March 26, 2017
In director Roger Sherman’s latest documentary In Search of Israeli Cuisine (Menemsha Films) we learn there’s a lot more to Israel’s culinary culture than just milk and honey. Our guide is the James Beard Award-winning chef Michael Solomonov who leads us on a journey throughout Israel from an obscure mountaintop restaurant and a city-centric restaurant where Palestinian cooks work the line beside Jewish cooks to seaside cafés, where dozens of varieties of fish are found in vast outdoor markets, to discover the “true” Israeli cuisine through its people.
Best known for his two Philadelphia restaurants, Zahav and its sister restaurant, Abe Fisher, where he expresses his passion for modern Jewish cooking, the young Israeli chef shows us it’s about more than hummus or falafel and deeper than kugel or chopped liver. The film gets at the root of a culture and its history through its cooks – both amateur and professional – revealing the complexity of a country whose traditions and customs have deep roots, many which descend from outside its borders.
We learn that Israel’s cuisine is informed by dozens of other countries and traditions over centuries of immigration – Jewish, Turkish, Arab, Muslim, Spanish, Mediterranean, Moroccan, Indian, Bulgarian, Christian, Syrian, Lebanese – in a mosaic of 150 different cuisines. The documentary is a love story of sorts – one of the self-determination of immigrants, the rejection of the old ways by Jewish newcomers and the culinary influence of those who reached its shores with their grandmother’s recipes. It is told primarily by chefs and local journalists – and it’s as much a tribute as it is a learning curve. We learn that “Food is not political,” and “Food makes peace.” May it be so.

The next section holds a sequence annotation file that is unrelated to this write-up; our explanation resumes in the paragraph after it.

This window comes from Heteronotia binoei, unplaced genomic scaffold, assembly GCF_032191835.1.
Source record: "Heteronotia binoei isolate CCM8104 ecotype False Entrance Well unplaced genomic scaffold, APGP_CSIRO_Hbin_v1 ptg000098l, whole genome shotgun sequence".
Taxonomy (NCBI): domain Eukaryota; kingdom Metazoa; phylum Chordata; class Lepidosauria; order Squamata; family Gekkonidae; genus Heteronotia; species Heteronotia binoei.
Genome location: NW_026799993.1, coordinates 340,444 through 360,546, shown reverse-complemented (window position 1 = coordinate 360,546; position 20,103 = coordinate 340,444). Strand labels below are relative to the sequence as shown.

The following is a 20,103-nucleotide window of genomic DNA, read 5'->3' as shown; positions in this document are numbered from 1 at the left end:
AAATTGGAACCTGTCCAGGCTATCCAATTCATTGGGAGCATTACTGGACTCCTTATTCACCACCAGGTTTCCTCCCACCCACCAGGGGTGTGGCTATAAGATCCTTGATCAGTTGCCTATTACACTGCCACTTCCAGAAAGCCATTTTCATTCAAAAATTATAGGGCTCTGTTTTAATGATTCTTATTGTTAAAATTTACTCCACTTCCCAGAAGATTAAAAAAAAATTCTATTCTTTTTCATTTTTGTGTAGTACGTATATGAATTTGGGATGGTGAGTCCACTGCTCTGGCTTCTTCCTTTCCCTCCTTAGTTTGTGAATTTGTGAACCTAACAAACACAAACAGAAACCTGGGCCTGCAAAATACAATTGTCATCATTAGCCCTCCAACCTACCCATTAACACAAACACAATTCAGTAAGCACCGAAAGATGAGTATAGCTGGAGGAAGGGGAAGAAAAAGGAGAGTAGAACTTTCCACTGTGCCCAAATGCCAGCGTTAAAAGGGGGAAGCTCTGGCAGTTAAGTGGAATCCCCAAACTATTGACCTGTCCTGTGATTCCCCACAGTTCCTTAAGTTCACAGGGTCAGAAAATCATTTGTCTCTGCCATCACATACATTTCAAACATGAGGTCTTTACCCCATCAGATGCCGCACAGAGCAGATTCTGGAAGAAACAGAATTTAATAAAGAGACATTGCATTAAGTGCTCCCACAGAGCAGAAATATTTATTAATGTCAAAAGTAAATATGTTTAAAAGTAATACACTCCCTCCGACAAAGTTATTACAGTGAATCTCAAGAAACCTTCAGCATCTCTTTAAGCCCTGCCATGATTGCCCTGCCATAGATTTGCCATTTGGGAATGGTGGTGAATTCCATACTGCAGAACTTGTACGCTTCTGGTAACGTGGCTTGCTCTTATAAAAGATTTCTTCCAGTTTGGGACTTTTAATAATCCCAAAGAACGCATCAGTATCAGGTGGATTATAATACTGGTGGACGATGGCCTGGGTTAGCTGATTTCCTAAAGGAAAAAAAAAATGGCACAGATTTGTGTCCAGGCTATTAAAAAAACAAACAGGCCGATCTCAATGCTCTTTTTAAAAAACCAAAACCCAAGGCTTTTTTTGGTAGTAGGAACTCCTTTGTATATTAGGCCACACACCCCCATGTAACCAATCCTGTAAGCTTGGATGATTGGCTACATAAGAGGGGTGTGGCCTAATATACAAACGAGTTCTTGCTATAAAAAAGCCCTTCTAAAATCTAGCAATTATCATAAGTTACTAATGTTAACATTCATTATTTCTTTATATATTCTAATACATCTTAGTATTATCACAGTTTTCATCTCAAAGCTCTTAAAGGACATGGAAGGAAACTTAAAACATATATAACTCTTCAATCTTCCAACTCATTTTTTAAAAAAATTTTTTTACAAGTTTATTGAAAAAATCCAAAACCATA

Solomonov takes us into the hills to Rama’s Kitchen, a French-inspired restaurant that forages for sumac to flavor its dishes and sources all its ingredients locally, before traveling north to listen to chef Uri Geremias of Uri Buri in his restaurant by the sea. And there’s a tender segment in the simple home kitchen of a woman preparing the sacred Sabbath meal for her extended family. Noted Jewish-American chef and cookbook author, Joan Nathan, weighs in with her extensive knowledge about the changes in Jewish society where 80% of its citizens are non-religious.
To understand the inspiration for many of these chefs as well as Israel’s home cooks, Ezra Kedem of Arcadia Restaurant in Jerusalem clarifies, “I cook my memories.” From Moshe Dayan’s hybridization of the cherry tomato to the sophisticated irrigation system of stepped dams that water fruit trees, vineyards and olive groves, their gifts to our kitchens are endless.
Running time two hours.
The film will be released in the Washington, DC area this Friday, April 21st at Landmark’s Bethesda Row Cinema. For more information please visit https://www.landmarktheatres.com/washington-d-c/bethesda-row-cinema/film-info/in-search-of-israeli-cuisine